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Director's Message: New Research Projects Funded in Fiscal Year 2015


One of NIJ’s most crucial tasks as a science agency is making decisions about which research proposals to fund. I’m pleased to report that for fiscal year 2015, NIJ made over $156 million in grant awards to more than 210 research projects. These awards reflect NIJ’s commitment to funding rigorous research that helps practitioners and policymakers make criminal justice decisions based on sound scientific evidence.  

Below are descriptions of just a sample of the grants made that demonstrate the diversity of NIJ’s research portfolios and our commitment to addressing some of the nation’s most pressing criminal justice problems. Further, a number of these awards align with the needs and interests of NIJ’s federal partners and support NIJ’s work with those partners and other key stakeholders.

School Safety: NIJ is funding a number of projects to produce practical knowledge based on rigorous research that improves the safety of the nation’s schools and students: several involve multiple partners (e.g., schools, social services, health services and police) dedicated to reducing and preventing trauma in schools, some are rigorous evaluations of promising programs, and others are developing knowledge about what works to make schools safe. 

See award details and read abstracts for some of NIJ’s school safety awards.

Human Trafficking: We made several awards about the detection and prosecution of human traffickers. We selected projects that will advance the science of estimating how prevalent human trafficking is, examine survivors’ perception of justice, and study how best to steer juveniles and others out of sex trafficking.

See award details and read abstracts for NIJ’s human trafficking awards.

Corrections: We made awards to examine how correctional institutions affect inmates’ health and safety and, to that end, we made awards to examine the impact contact with jails has on young adults. We also made awards to examine the short- and long-term impacts of replacing punitive segregation with specialized programming. In addition, with the National Institute of Mental Health (NIMH) and the National Institutes of Health Office of Behavioral and Social Sciences Research (OBSSR), NIJ is now funding a study to examine suicide prevention for individuals transitioning from jail to the community.

See award details and read an abstract for NIJ’s awards to study young adults in jails.

Sentinel Events: NIJ continues to expand the research under its Sentinel Events Initiative. This year we made awards to evaluate and provide guidance on implementing sentinel events reviews that help stakeholders take a forward-looking, nonblaming approach to learning from errors and near-misses in the criminal justice system.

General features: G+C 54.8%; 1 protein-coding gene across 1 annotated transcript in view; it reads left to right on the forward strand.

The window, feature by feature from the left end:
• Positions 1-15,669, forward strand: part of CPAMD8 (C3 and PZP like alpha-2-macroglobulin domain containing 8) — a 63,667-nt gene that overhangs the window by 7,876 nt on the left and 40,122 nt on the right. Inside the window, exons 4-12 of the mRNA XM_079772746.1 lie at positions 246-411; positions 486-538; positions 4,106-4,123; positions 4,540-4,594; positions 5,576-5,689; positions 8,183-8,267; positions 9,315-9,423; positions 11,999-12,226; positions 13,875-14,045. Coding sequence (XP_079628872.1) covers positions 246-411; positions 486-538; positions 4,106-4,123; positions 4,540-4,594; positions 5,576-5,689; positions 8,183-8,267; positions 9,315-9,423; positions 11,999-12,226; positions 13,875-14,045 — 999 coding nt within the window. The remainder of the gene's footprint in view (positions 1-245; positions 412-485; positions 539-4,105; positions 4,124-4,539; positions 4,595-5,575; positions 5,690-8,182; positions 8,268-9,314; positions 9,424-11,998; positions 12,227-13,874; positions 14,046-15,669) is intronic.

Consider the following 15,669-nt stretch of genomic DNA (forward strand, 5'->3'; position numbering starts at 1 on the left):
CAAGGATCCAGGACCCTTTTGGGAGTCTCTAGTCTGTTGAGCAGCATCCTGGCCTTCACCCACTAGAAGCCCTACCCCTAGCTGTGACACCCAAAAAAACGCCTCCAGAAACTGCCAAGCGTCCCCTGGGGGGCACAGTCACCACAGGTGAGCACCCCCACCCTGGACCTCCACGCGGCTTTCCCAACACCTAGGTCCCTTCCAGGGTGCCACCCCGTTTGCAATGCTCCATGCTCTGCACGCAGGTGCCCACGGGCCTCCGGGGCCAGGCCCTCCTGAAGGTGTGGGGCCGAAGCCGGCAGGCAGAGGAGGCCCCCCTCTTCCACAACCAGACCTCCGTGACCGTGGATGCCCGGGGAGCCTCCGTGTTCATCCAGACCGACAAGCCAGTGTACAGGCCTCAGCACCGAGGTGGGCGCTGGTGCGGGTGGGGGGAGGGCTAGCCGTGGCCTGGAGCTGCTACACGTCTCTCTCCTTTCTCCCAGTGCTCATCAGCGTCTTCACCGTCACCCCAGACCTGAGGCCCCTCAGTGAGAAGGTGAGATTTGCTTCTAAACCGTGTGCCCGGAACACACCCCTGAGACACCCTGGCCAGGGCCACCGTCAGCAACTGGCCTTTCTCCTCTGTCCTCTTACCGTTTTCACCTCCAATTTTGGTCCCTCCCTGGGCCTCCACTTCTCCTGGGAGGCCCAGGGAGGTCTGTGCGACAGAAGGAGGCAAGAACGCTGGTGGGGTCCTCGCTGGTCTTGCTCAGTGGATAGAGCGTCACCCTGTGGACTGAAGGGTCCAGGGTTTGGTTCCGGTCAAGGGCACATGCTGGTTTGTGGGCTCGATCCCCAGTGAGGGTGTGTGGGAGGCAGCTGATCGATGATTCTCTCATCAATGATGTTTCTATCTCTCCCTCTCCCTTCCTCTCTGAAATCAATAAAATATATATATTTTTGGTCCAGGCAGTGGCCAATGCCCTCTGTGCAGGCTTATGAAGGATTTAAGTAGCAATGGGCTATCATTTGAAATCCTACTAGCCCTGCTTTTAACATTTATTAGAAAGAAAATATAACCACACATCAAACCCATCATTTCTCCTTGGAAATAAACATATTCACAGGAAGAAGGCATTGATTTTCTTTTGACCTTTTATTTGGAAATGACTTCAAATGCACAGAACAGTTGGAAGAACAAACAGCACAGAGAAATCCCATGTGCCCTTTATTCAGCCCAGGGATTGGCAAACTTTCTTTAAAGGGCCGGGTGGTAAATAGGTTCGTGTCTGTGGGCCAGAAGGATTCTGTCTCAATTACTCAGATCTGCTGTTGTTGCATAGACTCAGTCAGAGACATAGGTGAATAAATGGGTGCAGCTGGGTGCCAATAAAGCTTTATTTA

See award details and read abstracts for NIJ’s sentinel event awards.

Victims of Crime: NIJ-funded researchers will be looking at the impact of school shootings, exploring victimization experiences and help-seeking behavior among young men of color, and examining conflict-management styles to improve our understanding of the behavior patterns associated with victimization and offending.

See award details and read abstracts for NIJ’s victims of crime awards from the solicitations:

Law Enforcement: We made awards to develop evidence-based practices for using cost-effective aviation in rural areas, examine ways to prevent officer suicides, and guide agencies in using data to inform decisionmaking.

See award details and read abstracts for some of NIJ’s law enforcement awards:

Video Surveillance Technology: Video has become a common law enforcement tool, but research on its impact is rare. This year’s awards will test the efficacy of the strategic placement of surveillance cameras, evaluate the effects of integrating video analytics into public surveillance systems, examine the impact of body worn cameras on officer and citizen behavior, and assess the use of video technology in predictive policing.

Translational Criminology: Evidence from rigorous research impacts policy and practice best when the findings are used in the field. NIJ continues its work to connect research to practice by funding projects that will evaluate a promising 24/7 Sobriety Program across three states, examine the role of juvenile justice practitioners as consumers of research, and study the implementation of programs for juvenile probation officers and for youth gang violence.

See award details and read abstracts for NIJ’s translational criminology awards.

Justice Systems: To strengthen our justice system as a whole and identify ways to support unique populations, NIJ is funding research to create an integrated database to track data on offender outcomes from arrest through sentencing, as well as research to examine the positive effects of Veterans’ Treatment Courts.

See award details and read abstracts for some of NIJ’s justice systems awards:

Forensic Science: NIJ continues to support research to improve our ability to pinpoint age, ancestry and gender of skeletal remains. We also continue to support projects to improve lab technicians’ ability to extract ever smaller and fragmented samples of DNA and interpret DNA profiles. This year we are also funding projects to validate methods to analyze organic compounds in firearm residue, provide fire investigators with a more reliable temperature measurement tool, explore individualization within the human microbiome, and investigate ways to detect and identify designer drugs.

See award details and read abstracts for some of NIJ’s forensic research and development awards:

Supporting these and other research projects is central to what we do at NIJ: Increasing knowledge and understanding that improves justice and the criminal justice system.